A look at economic developments and activity in major stock markets around the world Monday:
BEIJING _ Powered by tax cuts and stimulus spending, China's October auto sales soared 72 percent from a year earlier, outpacing U.S. sales for another month.
Automakers sold a total of 1.2 million cars and trucks, the government-sanctioned China Association of Auto Manufacturers announced.
That was down from September's 1.3 million but well ahead of the 838,000 vehicles sold in the United States in October. China's sales this year rose to 10.9 million vehicles, compared with 8.6 million in the United States, according to Autodata Corp.
Global automakers are looking to China's fast-growing market to drive sales amid slack demand elsewhere. Sales have been spurred by tax cuts and subsidies meant to help nurture China's auto industry and encourage purchases of more fuel-efficient vehicles.
Meanwhile, shares rose in Asian trading. Hong Kong's Hang Seng index rose 1.7 percent and Japan's Nikkei stock average edged up 0.2 percent. Benchmarks in mainland China, South Korea, Taiwan, Singapore, Australia and New Zealand also advanced.
FRANKFURT _ German exports rose 3.8 percent during September, underscoring the improving outlook for Europe's biggest economy.
Still, exports remained 18.8 percent below the levels of a year earlier, the Federal Statistical Office said. Imports rose 5.8 percent on the month, but were down 16.3 percent on the year.
Stocks rose in European trading. The FTSE 100 index of leading British shares closed up 1.8 percent, while Germany's DAX rose 2.4 percent and the CAC-40 in France was 2.1 percent higher.
STOCKHOLM _ Sweden's government upgraded its economic outlook, citing signs of global recovery following the financial crisis.
Sweden's economic output is expected to shrink by 4.9 percent this year and grow by 2 percent in 2010.
In a previous forecast, the Finance Ministry had predicted a 5.2 percent contraction in 2009 and 0.6 percent growth next year.
It also changed its unemployment estimate for 2010, to 10.7 percent instead of 11.4 percent.
SHARM EL-SHEIK, Egypt _ China's foreign minister stressed his country's commitment to Africa's development at the end of a China-Africa summit in which Beijing pledged $10 billion in loans and countered criticism it was plundering the continent's resources.
Following on Beijing's promise of new loans and debt forgiveness, Chinese and African officials capped the Forum on China-Africa Cooperation with a document outlining joint priorities in boosting relations and a roadmap for implementing the plan. China also said it would help Africa deal with climate change challenges such as desertification.
The new initiatives, announced Sunday by Chinese Premier Wen Jiabao and to be implemented over the next three years, build on a previous three-year plan from 2006 in which Beijing pledged $5 billion in loans.
MOSCOW _ Prime Minister Vladimir Putin said Russia would continue with its economic stimulus program even though the export-dependent economy has shown signs of having emerged from recession.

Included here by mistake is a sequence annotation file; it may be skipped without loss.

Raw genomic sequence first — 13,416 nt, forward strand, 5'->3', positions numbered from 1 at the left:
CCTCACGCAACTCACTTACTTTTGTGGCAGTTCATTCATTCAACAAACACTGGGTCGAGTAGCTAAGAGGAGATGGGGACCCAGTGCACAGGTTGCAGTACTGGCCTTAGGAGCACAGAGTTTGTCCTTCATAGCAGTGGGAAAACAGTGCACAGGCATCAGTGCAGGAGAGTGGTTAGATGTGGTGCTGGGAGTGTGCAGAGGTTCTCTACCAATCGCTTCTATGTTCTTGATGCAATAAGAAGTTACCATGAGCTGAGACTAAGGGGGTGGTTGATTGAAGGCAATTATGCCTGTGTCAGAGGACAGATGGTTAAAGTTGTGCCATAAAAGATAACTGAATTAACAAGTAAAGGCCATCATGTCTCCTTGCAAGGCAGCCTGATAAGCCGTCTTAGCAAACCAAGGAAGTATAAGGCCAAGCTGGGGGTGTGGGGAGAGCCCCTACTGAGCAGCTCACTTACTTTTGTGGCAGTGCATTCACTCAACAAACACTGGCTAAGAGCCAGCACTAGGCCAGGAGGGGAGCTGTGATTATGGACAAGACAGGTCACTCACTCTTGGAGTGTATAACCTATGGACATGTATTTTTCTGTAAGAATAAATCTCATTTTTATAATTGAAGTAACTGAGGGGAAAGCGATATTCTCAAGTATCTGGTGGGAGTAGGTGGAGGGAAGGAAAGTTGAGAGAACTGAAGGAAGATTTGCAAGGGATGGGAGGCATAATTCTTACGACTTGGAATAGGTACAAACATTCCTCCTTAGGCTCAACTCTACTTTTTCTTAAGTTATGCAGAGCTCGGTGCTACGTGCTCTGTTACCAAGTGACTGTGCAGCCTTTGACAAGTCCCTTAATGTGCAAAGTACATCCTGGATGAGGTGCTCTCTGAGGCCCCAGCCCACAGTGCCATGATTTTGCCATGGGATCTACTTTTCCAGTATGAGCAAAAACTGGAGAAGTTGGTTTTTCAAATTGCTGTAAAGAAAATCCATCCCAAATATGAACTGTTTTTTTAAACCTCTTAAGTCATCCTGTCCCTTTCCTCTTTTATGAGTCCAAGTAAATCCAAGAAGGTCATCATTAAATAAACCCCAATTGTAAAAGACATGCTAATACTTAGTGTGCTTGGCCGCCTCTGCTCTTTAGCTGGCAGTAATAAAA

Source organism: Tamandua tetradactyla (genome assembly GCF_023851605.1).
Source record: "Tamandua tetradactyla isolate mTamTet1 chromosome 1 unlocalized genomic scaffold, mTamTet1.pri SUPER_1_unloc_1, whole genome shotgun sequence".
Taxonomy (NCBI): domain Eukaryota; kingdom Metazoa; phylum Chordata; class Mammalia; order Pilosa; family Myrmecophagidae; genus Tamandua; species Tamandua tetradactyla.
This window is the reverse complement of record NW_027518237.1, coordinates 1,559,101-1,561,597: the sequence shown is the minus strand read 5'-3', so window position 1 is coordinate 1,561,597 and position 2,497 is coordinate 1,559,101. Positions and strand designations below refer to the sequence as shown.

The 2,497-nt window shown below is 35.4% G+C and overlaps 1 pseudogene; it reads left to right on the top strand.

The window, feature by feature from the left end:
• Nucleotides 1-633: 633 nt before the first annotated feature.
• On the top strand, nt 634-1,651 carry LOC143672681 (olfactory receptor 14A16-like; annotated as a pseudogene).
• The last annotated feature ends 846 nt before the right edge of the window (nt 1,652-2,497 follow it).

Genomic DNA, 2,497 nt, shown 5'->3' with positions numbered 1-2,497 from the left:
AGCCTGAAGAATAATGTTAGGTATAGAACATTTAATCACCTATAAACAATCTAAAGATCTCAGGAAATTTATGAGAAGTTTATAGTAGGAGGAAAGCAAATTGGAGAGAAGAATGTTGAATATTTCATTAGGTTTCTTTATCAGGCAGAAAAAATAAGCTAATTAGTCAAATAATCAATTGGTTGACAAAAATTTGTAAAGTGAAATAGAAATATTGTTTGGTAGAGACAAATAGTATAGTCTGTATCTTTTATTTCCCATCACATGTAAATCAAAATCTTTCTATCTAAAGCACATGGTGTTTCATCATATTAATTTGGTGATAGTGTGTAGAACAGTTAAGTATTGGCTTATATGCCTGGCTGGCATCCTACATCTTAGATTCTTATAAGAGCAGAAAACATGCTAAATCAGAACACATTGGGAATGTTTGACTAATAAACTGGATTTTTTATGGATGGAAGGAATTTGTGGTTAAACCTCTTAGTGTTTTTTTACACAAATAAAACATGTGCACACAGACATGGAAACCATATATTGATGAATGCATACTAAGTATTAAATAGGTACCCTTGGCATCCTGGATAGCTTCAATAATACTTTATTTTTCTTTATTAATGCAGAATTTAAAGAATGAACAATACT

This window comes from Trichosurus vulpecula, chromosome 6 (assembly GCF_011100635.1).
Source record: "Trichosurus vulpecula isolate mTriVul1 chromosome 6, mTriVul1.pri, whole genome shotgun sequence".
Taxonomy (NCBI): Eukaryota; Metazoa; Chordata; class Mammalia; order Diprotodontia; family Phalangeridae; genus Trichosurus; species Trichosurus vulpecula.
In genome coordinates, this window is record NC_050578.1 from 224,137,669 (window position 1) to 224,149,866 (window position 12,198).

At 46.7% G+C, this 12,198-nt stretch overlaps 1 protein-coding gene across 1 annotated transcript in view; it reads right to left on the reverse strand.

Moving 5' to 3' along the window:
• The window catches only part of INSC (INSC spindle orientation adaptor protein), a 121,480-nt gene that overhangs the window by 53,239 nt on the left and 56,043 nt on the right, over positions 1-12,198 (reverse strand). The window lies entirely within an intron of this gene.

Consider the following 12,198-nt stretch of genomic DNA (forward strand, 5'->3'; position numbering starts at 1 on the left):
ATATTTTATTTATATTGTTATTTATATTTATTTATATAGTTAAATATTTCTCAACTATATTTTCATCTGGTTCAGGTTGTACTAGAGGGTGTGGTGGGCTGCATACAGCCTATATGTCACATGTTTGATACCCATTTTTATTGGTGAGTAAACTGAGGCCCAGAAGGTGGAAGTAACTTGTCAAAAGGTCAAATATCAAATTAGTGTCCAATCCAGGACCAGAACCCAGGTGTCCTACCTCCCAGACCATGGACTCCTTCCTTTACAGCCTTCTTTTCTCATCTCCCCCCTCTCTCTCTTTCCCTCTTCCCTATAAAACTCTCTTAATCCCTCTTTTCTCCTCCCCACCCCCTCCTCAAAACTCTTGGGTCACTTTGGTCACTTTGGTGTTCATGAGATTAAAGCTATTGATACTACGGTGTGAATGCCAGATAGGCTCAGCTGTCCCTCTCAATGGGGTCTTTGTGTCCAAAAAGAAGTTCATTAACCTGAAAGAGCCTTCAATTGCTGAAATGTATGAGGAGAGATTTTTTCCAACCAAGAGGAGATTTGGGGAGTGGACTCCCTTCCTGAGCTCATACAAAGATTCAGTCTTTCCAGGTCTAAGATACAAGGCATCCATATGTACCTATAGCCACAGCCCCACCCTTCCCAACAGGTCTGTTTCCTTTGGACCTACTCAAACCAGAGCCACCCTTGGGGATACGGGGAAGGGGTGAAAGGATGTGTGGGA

Putin told a group of foreign investors that he was "cautiously optimistic" about the outlook for Russia's economy but that his government would forge ahead with measures aimed at boosting domestic demand, strengthening the banking system and decreasing the budget deficit.
"It's still too early to say that we've overcome the crisis," he said.
DUBAI, United Arab Emirates _ Dubai's ruler strongly emphasized the debt-burdened emirate's close ties to its oil-rich neighbor Abu Dhabi, and told critics who question the bonds between the two to "shut up."
The comments appear aimed at dispelling perceptions of a rivalry between the two emirates.
Questions about Dubai's relationship with its richer neighbor have grown louder since the global economic crisis battered the city's core industries and property market, exposing deep financial problems.
The UAE was founded in 1971 when Dubai and Abu Dhabi banded together with five smaller sheikdoms. The Gulf Arab country, an important U.S. ally just across the water from Iran, now ranks as the Arab world's second largest economy after Saudi Arabia.
ISTANBUL _ Iran's president said capitalist excesses caused the global economic meltdown and are un-Islamic, as leaders at a Muslim forum touted their religion's banking system as a way to revive battered economies.
President Mahmoud Ahmadinejad was among heads of state in Istanbul for a one-day meeting of the Organization of The Islamic Conference, a 57-state bloc of Muslim countries that promotes religious solidarity in economic and other matters.
In an address, Ahmadinejad slammed investments that pay interest, deemed usury by Muslims, and said they had contributed to financial and social problems such as homelessness.
RIGA, Latvia _ Latvia's economic output shrank by an annual rate of 18.4 percent in the third quarter as one of Europe's most troubled economies struggled to recover from the financial crisis.
Retail sales were down 32 percent and industrial production sagged 17 percent from the same period last year, the national statistics agency said. Consumer prices fell by 0.2 percent from September to October.
WARSAW, Poland _ Poland will probably adopt the euro in 2014 or 2015, the deputy head of the central bank said.
Poland originally planned to adopt the euro in 2012. However, its weakening currency, the zloty, and the fallout from the global economic crisis forced a delay, even though Poland's economy _ unlike others in the EU _ is still growing.
Poland will probably join a pre-euro currency program, the so-called ERM-II, in about two years' time, said Witold Kozinski, the deputy governor of the National Bank of Poland.